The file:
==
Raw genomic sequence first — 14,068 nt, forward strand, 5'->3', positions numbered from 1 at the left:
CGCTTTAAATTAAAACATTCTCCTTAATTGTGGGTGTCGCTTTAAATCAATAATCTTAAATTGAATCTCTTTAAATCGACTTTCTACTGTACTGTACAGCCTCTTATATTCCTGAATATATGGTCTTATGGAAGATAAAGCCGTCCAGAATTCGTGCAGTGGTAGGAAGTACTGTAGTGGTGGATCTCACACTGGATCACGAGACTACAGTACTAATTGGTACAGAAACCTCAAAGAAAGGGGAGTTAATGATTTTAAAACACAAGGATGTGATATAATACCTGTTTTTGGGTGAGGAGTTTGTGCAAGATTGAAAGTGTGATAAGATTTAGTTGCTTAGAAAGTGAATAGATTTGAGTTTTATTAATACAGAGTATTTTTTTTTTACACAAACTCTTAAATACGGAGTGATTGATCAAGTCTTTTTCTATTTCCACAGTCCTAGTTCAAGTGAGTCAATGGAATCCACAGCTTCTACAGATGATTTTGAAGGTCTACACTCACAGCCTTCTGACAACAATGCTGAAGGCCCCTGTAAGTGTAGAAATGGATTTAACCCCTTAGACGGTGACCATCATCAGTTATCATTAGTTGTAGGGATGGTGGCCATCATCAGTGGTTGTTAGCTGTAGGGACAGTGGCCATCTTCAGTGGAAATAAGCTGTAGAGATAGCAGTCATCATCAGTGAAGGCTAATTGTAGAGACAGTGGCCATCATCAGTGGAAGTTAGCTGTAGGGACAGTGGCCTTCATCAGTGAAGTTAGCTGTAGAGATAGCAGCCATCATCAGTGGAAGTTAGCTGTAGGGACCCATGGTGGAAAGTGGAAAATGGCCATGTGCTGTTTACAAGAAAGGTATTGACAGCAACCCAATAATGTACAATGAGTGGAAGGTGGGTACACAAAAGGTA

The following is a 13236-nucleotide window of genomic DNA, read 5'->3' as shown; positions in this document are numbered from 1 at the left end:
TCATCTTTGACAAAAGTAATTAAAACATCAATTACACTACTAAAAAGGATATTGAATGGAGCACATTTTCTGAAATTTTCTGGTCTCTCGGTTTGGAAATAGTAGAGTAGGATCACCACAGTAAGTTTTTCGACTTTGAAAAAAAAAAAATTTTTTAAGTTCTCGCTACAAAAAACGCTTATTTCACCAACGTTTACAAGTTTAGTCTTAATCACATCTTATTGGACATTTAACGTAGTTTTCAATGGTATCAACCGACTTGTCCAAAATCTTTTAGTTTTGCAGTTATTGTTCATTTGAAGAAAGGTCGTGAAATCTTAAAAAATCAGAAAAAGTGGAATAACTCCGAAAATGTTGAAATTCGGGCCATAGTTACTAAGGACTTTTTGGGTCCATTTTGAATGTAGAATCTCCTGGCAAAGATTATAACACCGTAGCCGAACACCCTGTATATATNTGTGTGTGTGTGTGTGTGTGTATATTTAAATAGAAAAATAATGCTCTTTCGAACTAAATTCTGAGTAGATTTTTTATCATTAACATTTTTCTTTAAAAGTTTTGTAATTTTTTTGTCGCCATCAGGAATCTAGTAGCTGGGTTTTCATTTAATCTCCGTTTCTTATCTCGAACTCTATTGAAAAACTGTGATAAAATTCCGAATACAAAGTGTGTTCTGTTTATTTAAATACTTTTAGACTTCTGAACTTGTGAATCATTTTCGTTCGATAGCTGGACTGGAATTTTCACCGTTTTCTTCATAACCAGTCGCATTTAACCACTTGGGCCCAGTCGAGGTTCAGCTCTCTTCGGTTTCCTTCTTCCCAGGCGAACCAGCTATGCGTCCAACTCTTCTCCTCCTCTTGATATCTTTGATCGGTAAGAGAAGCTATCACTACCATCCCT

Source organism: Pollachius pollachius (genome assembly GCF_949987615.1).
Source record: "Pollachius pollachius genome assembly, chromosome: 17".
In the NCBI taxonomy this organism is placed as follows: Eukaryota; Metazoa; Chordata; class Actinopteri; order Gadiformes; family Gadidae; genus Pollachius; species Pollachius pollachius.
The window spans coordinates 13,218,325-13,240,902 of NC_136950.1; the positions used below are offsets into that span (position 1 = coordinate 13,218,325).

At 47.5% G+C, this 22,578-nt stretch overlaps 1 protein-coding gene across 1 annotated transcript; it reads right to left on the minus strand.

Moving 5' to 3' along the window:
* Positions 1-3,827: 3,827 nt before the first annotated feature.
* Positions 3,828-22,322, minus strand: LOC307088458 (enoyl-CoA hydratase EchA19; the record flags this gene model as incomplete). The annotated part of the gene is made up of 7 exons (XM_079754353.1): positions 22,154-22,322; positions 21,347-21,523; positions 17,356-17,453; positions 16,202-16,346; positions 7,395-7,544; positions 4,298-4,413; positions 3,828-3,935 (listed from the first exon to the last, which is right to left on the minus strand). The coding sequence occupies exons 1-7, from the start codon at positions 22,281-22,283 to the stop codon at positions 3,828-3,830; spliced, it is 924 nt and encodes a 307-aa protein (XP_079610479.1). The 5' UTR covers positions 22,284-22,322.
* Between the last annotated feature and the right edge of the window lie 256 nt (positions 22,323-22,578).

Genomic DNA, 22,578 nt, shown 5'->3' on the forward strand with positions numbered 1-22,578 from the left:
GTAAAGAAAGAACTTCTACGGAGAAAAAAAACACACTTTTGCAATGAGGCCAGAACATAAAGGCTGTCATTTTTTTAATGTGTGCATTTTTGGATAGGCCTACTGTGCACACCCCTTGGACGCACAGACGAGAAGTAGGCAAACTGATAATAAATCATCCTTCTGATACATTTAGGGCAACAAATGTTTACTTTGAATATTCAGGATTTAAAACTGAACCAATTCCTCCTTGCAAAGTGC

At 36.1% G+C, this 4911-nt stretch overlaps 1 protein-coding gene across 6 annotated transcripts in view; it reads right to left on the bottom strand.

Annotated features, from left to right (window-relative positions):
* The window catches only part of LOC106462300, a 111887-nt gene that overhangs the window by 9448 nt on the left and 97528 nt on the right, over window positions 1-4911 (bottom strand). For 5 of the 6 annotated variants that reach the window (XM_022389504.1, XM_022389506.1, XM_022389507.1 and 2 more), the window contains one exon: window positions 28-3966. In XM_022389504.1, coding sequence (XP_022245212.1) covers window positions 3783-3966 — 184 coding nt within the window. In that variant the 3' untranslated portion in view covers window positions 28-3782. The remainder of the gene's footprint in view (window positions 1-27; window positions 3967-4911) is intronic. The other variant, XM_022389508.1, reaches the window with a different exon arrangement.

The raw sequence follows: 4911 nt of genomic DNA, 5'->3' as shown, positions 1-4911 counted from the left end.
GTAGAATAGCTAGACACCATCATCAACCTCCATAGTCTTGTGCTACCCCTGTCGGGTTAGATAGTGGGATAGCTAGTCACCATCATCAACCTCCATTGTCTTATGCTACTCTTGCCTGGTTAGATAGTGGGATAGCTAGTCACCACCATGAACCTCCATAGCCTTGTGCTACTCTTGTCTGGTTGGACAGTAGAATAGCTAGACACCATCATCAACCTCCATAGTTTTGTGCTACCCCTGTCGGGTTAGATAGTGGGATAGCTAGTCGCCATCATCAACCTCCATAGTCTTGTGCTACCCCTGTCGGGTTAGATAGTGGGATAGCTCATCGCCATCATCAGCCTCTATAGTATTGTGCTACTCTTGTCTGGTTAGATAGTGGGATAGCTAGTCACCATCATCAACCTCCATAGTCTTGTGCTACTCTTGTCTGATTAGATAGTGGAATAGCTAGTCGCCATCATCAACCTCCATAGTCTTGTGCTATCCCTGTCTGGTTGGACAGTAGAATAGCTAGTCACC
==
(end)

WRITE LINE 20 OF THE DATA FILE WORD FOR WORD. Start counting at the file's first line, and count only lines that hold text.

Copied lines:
GTAGAATAGCTAGACACCATCATCAACCTCCATAGTCTTGTGCTACCCCTGTCGGGTTAGATAGTGGGATAGCTAGTCACCATCATCAACCTCCATTGTCTTATGCTACTCTTGCCTGGTTAGATAGTGGGATAGCTAGTCACCACCATGAACCTCCATAGCCTTGTGCTACTCTTGTCTGGTTGGACAGTAGAATAGCTAGACACCATCATCAACCTCCATAGTTTTGTGCTACCCCTGTCGGGTTAGATAGTGGGATAGCTAGTCGCCATCATCAACCTCCATAGTCTTGTGCTACCCCTGTCGGGTTAGATAGTGGGATAGCTCATCGCCATCATCAGCCTCTATAGTATTGTGCTACTCTTGTCTGGTTAGATAGTGGGATAGCTAGTCACCATCATCAACCTCCATAGTCTTGTGCTACTCTTGTCTGATTAGATAGTGGAATAGCTAGTCGCCATCATCAACCTCCATAGTCTTGTGCTATCCCTGTCTGGTTGGACAGTAGAATAGCTAGTCACC